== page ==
Gardening up North

Our garden is now located approximately 1150 miles north of where we started and in a rain forest.  We have discovered that makes a big difference in growing things!  We are still learning to garden here in our northern, wet climate, acidic soil and lots of big rocks.  Vegetables that we have grown for years take on a whole new twist here where the nights stay so cool (50’s mostly, some 40’s and even 30’s) all summer.  We never really gave a thought to being able to grow lots of tomatoes.

tomatoes_lead_narrowweb__300x307,0.jpg  Tomato.jpg

In the San Joaquin Valley, you turn over the soil and add some fertilizer.  You set out the tomato plants in early spring – Rick once  planted January 30th – keep them watered and maybe add a little more fertilizer as they grow.  By May, sometimes very early in May, you have ripe tomatoes and soon you are trying to find someone who will take some of them off your hands.

It is not quite that simple here.  Here you must prepare your beds well or nothing much will grow.  That means rototilling or digging by hand and taking out all the rocks.

rototilling 2

rock w shovel

I don’t know of any kind of plant that will grow well in these rocks.


Then you must add amendments as the soil here is very acidic.  We use dolomite lime and organic fertilizer as well as all the organic material we can find; shredded leaves, peat moss, composted manure, etc.  This is best done in the fall before the snow starts and the ground freezes.

leaves on rows

You should cover your soil so all the amendments you just added don’t get washed away in the winter snow and rain.  You can do this with plastic or a green manure cover crop.  We put down plastic in the fall.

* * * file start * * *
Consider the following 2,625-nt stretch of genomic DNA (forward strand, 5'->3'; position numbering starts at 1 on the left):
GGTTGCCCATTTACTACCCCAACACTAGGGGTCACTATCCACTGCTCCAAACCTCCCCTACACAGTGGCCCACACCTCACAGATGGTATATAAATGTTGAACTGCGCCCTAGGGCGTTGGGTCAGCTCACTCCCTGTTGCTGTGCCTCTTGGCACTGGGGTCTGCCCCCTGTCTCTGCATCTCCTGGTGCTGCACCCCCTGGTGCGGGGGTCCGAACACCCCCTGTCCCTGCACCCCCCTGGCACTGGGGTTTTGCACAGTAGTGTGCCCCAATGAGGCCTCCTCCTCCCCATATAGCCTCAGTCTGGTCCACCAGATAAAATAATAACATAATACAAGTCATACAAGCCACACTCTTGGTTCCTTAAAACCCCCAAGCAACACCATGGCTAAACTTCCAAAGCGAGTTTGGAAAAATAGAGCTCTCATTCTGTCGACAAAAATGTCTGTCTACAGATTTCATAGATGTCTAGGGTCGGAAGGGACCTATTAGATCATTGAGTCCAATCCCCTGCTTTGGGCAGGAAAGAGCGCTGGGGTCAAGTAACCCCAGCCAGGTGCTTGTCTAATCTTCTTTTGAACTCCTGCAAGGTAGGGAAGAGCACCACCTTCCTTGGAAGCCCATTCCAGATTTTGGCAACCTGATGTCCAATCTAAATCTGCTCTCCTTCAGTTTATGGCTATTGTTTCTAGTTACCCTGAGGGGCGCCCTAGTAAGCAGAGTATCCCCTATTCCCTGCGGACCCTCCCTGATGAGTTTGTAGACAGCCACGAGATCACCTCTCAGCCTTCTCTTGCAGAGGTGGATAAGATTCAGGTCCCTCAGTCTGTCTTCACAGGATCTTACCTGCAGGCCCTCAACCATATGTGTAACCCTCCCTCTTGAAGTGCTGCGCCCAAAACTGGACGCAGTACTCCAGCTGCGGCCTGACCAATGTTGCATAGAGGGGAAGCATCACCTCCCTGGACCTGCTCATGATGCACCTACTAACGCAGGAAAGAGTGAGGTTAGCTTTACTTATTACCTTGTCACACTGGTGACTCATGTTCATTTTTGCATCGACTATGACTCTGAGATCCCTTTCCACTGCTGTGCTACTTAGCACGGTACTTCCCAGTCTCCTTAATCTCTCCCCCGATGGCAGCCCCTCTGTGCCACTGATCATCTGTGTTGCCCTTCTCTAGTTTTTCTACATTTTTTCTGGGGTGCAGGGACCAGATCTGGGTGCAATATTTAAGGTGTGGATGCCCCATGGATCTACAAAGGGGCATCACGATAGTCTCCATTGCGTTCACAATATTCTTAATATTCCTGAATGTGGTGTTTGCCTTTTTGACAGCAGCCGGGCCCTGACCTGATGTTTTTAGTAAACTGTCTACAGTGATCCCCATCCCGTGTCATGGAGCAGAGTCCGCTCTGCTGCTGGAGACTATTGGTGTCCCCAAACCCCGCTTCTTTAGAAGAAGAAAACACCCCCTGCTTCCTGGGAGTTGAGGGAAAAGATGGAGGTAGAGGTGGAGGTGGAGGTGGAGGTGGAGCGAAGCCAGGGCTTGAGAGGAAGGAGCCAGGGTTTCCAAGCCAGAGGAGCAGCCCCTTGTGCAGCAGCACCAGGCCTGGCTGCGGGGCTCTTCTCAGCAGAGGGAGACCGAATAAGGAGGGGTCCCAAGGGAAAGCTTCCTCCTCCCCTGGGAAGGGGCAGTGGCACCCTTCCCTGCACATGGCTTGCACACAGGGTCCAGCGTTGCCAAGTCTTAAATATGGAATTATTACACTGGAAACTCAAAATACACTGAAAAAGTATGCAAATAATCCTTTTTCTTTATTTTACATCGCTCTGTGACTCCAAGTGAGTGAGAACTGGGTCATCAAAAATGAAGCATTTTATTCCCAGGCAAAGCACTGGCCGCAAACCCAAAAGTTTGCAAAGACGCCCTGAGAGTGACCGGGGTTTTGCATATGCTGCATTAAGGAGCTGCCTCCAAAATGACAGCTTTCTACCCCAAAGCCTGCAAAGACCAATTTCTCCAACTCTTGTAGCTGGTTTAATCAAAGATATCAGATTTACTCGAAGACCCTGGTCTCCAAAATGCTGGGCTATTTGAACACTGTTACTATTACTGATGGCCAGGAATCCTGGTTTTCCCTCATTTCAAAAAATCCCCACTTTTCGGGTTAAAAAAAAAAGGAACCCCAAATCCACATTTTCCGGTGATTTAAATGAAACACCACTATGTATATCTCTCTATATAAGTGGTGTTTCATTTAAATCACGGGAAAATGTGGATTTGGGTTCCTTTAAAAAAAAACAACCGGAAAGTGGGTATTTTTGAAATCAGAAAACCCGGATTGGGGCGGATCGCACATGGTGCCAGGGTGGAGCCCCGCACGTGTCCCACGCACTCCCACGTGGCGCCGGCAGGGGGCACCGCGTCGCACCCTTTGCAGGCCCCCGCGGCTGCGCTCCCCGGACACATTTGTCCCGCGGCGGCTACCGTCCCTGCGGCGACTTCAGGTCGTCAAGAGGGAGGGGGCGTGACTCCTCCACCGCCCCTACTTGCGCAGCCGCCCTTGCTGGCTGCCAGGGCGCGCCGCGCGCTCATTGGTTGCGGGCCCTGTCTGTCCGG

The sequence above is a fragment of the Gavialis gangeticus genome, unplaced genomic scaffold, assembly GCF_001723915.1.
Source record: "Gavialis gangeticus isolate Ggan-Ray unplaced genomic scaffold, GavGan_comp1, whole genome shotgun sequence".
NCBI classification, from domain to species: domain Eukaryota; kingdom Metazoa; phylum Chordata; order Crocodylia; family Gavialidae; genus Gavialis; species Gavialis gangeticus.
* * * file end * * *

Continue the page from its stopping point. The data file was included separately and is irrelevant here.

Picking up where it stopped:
garden in snow

Then the snow and rains come and the ground is frozen from about late November until May.   It is truly beautiful and you sit by the fire and drink hot chocolate and admire the view out the window.


You wait for the snow to melt, the ground to thaw, the frosts to be gone and the soil to warm.  Memorial Day is the traditional date for this – anything before that and you are ahead of the game.  You carefully transplant the delicate seedlings you should have started in a cold frame several weeks before.  Then you have to protect your plants from the cool nights, cold rain and (hopefully not) a late frost.  There are various strategies for this.  From very elaborate shelters that look like mini greenhouses to rings of 2 litre soda bottles filled with water and  duct taped together around each plant.  Basically anything to protect the plant from the rain and cold and keep the heat in.


Our choice is these wall-0-waters.  They are plastic rings about 18 inches high that have individual tubes.  You set these around the plant and fill the tubes with water.  The idea is that it shelters the plant and the water stores the heat during the day and releases it at night, warming the plant.

tomatoes in walls 2

Last year we were not really sure if they would be worth the expense and effort, but decided to give it a try.  We used the walls on about half of our tomato plants and just put cages on the rest.  The only ones we got ripe tomatoes from – no matter what variety – were the ones with the wall-o-water protectors.

2 color walls

This year we even got some of the new walls that are red.  The red plastic is supposed to promote more growth of the plant because the UV rays penetrate better – or something?  We will see, we have both colors this year but definitely walls on all the tomatoes.  We originally set out more tomatoes than we had walls for, so before our new wall-o-water order arrived I improvised with milk jugs.

tomato in milk jug

It did work, the plant is still alive and healthy though I’m sure that the wall-o-waters will do a much better job and give it some room to grow.

green tomatoes